Acupuncture, herbal medicine become more popular in U.S.
“More non-Chinese Americans begin to accept the Chinese way of treatment, such as acupuncture, cupping and herbal medicine. Another truth is, at least in California, nearly half of those who have acupuncture licenses and operate acupuncture clinics are not Chinese but Americans who do not know Chinese,” said Yu who owns his two-storied TCM Healing Institute in Arcadia in the suburbs of Los Angeles.
People turn to unconventional therapies and herbal remedies for everything from hot flashes and trouble sleeping to cancer and heart disease. They crave more “care” in their health care as more people distrust drug companies and the government.
California became the first U.S. state to license qualified acupuncture practitioners as primary care providers in 1978. As of2004, California has licensed more than 9,000 acupuncturists. Now the figure is estimated to exceed 15,000. California constitutes nearly half of the licensed acupuncturists in the U.S.
He said recently one American lady on her 40s came from Florida to treat her pain on the neck. But
She then recommended her friend, a 47-year-woman, to see
In California and other states, when a doctor has an acupuncture license, the doctor can give herbal treatment to the patients. Although traditional Chinese medicine is not legal in California , doctors with acupuncture licenses can treat patients with cupping and herbal medicine.
The legal use of herbal medicine was made possible 15 years ago when the U.S. Congress decided to allow dietary and herbal supplements to be sold without Food and Drug Administration (FDA) approval. Since then the number of products soared, from about 4,000 then to well over 40,000 categories now.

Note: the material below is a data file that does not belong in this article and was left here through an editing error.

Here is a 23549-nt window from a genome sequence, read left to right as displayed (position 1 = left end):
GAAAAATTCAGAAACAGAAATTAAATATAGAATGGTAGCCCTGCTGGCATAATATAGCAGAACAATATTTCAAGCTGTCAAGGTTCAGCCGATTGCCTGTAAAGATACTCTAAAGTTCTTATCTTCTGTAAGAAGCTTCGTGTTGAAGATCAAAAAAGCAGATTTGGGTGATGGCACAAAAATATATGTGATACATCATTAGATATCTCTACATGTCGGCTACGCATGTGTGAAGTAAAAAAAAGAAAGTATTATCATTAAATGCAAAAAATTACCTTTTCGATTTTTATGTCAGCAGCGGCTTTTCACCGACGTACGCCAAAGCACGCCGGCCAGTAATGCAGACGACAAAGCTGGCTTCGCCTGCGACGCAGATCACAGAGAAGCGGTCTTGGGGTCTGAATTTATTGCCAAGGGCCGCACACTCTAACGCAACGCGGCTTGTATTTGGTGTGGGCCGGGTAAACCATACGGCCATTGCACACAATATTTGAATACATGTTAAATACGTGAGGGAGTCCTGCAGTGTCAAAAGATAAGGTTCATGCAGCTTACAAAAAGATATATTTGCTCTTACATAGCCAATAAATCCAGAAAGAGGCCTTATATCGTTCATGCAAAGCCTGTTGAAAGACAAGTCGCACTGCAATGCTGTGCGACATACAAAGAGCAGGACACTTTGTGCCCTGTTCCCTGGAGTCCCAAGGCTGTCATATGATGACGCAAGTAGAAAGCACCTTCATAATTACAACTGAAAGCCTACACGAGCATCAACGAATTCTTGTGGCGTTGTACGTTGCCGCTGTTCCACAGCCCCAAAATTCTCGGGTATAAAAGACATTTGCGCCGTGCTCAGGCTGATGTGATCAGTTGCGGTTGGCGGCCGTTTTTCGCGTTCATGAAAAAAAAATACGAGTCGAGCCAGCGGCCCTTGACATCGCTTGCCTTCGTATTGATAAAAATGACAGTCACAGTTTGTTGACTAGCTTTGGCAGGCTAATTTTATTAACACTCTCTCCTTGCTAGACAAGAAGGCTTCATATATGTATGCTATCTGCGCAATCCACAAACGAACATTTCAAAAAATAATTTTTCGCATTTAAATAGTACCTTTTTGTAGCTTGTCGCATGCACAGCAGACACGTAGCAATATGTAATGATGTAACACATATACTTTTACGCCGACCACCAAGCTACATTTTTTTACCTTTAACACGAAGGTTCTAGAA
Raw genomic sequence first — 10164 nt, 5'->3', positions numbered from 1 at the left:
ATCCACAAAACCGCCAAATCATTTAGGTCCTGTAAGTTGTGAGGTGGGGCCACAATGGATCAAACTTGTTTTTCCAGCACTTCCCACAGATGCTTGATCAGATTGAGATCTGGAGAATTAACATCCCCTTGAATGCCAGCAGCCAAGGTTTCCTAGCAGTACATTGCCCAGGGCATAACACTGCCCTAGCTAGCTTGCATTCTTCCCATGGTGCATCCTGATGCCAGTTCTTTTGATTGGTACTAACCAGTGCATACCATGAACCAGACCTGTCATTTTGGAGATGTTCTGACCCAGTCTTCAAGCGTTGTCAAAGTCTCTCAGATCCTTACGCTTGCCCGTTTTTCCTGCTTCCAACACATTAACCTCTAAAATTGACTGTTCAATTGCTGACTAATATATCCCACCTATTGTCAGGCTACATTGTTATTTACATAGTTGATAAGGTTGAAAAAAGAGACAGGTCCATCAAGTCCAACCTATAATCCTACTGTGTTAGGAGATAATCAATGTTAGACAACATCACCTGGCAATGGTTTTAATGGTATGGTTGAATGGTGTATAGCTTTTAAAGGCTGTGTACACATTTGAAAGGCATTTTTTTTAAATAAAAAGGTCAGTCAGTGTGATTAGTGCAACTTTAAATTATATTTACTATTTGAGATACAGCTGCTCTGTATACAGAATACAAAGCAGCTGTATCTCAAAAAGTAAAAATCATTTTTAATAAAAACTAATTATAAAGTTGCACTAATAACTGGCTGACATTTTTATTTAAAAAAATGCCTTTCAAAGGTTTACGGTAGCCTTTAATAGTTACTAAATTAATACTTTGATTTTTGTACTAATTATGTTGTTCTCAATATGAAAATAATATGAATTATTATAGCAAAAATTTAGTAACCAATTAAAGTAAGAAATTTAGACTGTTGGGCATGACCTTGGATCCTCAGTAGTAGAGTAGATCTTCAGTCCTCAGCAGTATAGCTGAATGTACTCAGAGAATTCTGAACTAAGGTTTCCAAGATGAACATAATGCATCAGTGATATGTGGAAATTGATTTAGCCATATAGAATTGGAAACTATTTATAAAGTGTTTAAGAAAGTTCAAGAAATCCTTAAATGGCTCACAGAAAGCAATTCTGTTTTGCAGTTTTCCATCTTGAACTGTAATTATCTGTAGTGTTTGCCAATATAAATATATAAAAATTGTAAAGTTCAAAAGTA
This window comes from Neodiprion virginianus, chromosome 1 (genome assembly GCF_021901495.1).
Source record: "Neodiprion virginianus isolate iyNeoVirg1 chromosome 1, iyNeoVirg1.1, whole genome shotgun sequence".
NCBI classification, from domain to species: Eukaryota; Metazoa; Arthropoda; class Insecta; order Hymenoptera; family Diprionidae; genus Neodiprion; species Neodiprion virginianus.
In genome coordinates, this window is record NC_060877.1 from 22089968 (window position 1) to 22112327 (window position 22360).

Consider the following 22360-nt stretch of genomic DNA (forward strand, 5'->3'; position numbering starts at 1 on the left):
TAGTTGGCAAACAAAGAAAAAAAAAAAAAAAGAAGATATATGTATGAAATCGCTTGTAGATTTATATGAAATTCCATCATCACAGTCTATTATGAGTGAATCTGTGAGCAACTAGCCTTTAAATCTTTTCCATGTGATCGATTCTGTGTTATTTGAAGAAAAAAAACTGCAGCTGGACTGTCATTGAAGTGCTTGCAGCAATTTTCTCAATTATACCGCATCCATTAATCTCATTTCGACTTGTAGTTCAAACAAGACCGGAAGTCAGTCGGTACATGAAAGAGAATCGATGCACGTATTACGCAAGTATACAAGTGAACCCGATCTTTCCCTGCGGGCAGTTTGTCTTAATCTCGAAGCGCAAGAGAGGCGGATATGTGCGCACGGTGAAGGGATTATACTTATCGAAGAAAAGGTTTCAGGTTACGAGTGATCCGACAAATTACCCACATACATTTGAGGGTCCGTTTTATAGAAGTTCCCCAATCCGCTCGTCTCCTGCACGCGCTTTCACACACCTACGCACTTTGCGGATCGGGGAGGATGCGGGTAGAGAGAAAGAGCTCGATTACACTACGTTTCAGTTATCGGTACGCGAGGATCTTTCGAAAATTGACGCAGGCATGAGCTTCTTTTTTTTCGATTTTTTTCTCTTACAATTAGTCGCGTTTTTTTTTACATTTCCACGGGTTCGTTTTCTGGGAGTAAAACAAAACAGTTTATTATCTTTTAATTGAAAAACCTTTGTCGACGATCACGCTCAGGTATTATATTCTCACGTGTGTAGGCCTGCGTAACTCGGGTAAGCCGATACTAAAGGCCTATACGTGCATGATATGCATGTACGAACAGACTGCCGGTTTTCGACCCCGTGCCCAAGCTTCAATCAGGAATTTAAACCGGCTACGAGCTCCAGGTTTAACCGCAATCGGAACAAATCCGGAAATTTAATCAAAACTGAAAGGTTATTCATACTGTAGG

The increasing acceptance of alternative treatment such as acupuncture and herbal medicine was also made possible by big healthcare insurances that cover expenses of patients who accept treatment of acupuncture, cupping and herbal medicine,
Increasing numbers of big hospitals and institutions, including Johns Hopkins Hospital and the R Adams Cowley Shock Trauma Center at the University of Maryland Medical Center, have established integrative medicine units that bring together conventional and alternative approaches to care.
The alternative treatment includes stress reducers like meditation, yoga and massage besides acupuncture and cupping.
Studies show that the number of Americans willing to try alternative treatments continues to increase. A 2007 survey by the federal government found that more than one-third of adults and nearly 12 percent of children in the U.S. used alternative therapies, including acupuncture, chiropractic, homeopathy and herbal supplements.
But many mainstream physicians continue to be skeptical of alternative therapies, alleging their efficacy has not been proven and their successes may be nothing more than variations of the placebo effect.
Concerns over the effectiveness and safety of herbal supplement have prompted the U.S. FDA to issue its first guidelines for good manufacturing practices to improve supplement safety.
The U.S. Federal Trade Commission is also filing more complaints about deceptive marketing in herbal supplements.